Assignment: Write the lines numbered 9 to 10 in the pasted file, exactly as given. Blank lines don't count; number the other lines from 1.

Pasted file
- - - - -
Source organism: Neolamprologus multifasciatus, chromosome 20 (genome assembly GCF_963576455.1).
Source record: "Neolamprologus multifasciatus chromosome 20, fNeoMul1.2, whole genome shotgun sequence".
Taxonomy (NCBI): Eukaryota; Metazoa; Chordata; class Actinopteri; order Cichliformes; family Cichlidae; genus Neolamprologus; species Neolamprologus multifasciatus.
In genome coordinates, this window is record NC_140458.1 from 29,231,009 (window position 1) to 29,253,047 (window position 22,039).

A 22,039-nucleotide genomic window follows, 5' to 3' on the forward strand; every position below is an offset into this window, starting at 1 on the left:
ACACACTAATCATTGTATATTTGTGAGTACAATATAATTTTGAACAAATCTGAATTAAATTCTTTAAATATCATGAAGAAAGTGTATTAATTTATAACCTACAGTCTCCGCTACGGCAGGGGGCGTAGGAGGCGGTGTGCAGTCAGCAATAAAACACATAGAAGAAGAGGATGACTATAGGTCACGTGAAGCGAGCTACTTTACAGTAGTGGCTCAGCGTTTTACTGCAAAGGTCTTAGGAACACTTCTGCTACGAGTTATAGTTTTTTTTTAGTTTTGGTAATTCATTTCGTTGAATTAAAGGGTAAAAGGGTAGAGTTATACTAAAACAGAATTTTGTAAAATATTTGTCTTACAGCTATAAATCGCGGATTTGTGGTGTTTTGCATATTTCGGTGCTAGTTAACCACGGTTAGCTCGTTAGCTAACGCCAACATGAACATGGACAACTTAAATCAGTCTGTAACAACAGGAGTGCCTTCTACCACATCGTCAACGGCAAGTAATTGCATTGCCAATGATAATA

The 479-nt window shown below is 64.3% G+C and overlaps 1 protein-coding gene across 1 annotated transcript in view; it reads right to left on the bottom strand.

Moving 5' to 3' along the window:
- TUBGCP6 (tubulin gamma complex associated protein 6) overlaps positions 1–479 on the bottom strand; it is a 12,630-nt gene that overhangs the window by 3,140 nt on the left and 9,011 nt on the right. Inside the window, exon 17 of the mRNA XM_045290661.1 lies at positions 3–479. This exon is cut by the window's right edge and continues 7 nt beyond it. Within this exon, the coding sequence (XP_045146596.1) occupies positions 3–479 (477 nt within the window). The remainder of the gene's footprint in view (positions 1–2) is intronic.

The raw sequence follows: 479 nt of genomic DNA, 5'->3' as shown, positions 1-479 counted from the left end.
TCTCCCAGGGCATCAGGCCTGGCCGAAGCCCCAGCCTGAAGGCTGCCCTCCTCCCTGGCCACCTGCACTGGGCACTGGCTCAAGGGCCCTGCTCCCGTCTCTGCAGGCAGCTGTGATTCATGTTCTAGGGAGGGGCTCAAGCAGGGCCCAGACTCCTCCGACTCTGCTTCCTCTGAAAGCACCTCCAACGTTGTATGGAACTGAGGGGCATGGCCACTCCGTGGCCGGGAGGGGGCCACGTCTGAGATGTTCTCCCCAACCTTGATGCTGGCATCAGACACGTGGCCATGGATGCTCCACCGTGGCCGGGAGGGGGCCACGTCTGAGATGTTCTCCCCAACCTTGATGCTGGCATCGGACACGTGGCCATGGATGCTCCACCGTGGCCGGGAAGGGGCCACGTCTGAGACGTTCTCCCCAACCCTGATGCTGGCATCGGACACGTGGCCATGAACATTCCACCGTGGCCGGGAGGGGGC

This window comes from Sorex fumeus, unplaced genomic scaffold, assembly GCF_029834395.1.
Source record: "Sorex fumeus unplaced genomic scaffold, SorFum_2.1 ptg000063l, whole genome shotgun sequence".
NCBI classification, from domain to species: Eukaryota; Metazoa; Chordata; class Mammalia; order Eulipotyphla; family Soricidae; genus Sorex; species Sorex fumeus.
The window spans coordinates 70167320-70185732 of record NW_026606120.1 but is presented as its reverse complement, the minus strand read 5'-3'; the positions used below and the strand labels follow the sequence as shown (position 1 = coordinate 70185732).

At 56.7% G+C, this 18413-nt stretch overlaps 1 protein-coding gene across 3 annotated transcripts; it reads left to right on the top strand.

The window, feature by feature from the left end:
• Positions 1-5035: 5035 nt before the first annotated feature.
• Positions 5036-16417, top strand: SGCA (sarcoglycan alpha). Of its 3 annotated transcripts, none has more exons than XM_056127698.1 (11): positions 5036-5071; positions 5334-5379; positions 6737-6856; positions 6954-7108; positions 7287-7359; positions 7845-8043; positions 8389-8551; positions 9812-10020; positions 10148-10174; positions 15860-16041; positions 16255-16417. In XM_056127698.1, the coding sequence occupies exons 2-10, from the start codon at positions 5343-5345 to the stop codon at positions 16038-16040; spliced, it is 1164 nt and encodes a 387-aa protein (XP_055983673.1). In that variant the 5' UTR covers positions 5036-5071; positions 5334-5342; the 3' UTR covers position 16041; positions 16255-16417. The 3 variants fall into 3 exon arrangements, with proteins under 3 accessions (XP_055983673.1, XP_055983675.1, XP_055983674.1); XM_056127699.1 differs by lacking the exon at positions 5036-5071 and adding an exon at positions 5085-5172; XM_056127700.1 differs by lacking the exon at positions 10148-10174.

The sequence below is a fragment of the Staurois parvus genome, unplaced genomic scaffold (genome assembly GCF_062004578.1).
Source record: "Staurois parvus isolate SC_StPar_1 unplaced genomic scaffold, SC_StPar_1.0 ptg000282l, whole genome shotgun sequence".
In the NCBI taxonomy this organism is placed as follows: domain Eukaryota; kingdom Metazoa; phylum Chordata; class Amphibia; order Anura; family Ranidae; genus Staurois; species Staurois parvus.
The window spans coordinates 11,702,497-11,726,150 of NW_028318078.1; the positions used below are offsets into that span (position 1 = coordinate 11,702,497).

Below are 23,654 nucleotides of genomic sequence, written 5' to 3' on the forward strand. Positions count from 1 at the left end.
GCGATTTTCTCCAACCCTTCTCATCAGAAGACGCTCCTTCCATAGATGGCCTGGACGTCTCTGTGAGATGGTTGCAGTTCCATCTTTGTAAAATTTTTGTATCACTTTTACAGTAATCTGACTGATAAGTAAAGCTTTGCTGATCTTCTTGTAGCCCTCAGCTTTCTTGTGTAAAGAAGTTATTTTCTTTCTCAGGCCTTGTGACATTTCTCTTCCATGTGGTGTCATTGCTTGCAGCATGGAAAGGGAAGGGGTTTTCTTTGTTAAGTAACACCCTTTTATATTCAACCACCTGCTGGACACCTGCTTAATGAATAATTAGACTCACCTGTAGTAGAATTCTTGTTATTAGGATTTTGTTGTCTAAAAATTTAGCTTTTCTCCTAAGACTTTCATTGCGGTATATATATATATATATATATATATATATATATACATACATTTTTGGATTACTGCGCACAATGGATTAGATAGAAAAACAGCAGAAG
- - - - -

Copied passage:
- TUBGCP6 (tubulin gamma complex associated protein 6) overlaps positions 1–479 on the bottom strand; it is a 12,630-nt gene that overhangs the window by 3,140 nt on the left and 9,011 nt on the right. Inside the window, exon 17 of the mRNA XM_045290661.1 lies at positions 3–479. This exon is cut by the window's right edge and continues 7 nt beyond it. Within this exon, the coding sequence (XP_045146596.1) occupies positions 3–479 (477 nt within the window). The remainder of the gene's footprint in view (positions 1–2) is intronic.

The raw sequence follows: 479 nt of genomic DNA, 5'->3' as shown, positions 1-479 counted from the left end.